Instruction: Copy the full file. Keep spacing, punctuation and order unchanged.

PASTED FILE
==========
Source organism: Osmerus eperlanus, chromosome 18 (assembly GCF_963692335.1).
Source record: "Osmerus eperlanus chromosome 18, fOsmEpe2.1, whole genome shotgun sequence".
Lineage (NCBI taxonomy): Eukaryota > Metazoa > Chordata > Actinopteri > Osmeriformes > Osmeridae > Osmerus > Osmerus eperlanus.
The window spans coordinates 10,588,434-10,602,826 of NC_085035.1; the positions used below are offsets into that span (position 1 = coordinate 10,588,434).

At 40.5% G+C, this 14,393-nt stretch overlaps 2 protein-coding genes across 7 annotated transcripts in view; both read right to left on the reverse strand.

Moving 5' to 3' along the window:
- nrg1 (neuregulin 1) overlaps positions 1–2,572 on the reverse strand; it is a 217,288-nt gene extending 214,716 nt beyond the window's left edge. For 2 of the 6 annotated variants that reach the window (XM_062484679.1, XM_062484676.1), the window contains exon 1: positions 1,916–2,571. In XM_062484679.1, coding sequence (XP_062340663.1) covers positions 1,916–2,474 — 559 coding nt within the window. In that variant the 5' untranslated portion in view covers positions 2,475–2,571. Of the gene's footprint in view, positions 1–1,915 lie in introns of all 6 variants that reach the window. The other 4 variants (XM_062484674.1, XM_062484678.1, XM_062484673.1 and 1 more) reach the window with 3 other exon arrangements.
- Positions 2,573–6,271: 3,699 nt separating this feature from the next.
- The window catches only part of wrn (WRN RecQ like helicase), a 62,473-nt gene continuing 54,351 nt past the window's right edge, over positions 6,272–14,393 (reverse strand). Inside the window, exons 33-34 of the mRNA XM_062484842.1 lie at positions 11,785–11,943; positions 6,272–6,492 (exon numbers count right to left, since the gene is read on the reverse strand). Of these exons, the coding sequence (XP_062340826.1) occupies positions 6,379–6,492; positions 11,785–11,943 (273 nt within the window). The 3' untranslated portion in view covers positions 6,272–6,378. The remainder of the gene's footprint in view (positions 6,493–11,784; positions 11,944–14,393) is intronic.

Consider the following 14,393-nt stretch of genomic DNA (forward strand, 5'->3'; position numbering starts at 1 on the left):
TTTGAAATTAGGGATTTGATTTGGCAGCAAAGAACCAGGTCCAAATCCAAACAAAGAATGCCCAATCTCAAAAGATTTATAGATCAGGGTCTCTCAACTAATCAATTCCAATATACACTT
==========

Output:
Source organism: Osmerus eperlanus, chromosome 18 (assembly GCF_963692335.1).
Source record: "Osmerus eperlanus chromosome 18, fOsmEpe2.1, whole genome shotgun sequence".
Lineage (NCBI taxonomy): Eukaryota > Metazoa > Chordata > Actinopteri > Osmeriformes > Osmeridae > Osmerus > Osmerus eperlanus.
The window spans coordinates 10,588,434-10,602,826 of NC_085035.1; the positions used below are offsets into that span (position 1 = coordinate 10,588,434).

At 40.5% G+C, this 14,393-nt stretch overlaps 2 protein-coding genes across 7 annotated transcripts in view; both read right to left on the reverse strand.

Moving 5' to 3' along the window:
- nrg1 (neuregulin 1) overlaps positions 1–2,572 on the reverse strand; it is a 217,288-nt gene extending 214,716 nt beyond the window's left edge. For 2 of the 6 annotated variants that reach the window (XM_062484679.1, XM_062484676.1), the window contains exon 1: positions 1,916–2,571. In XM_062484679.1, coding sequence (XP_062340663.1) covers positions 1,916–2,474 — 559 coding nt within the window. In that variant the 5' untranslated portion in view covers positions 2,475–2,571. Of the gene's footprint in view, positions 1–1,915 lie in introns of all 6 variants that reach the window. The other 4 variants (XM_062484674.1, XM_062484678.1, XM_062484673.1 and 1 more) reach the window with 3 other exon arrangements.
- Positions 2,573–6,271: 3,699 nt separating this feature from the next.
- The window catches only part of wrn (WRN RecQ like helicase), a 62,473-nt gene continuing 54,351 nt past the window's right edge, over positions 6,272–14,393 (reverse strand). Inside the window, exons 33-34 of the mRNA XM_062484842.1 lie at positions 11,785–11,943; positions 6,272–6,492 (exon numbers count right to left, since the gene is read on the reverse strand). Of these exons, the coding sequence (XP_062340826.1) occupies positions 6,379–6,492; positions 11,785–11,943 (273 nt within the window). The 3' untranslated portion in view covers positions 6,272–6,378. The remainder of the gene's footprint in view (positions 6,493–11,784; positions 11,944–14,393) is intronic.

Consider the following 14,393-nt stretch of genomic DNA (forward strand, 5'->3'; position numbering starts at 1 on the left):
TTTGAAATTAGGGATTTGATTTGGCAGCAAAGAACCAGGTCCAAATCCAAACAAAGAATGCCCAATCTCAAAAGATTTATAGATCAGGGTCTCTCAACTAATCAATTCCAATATACACTT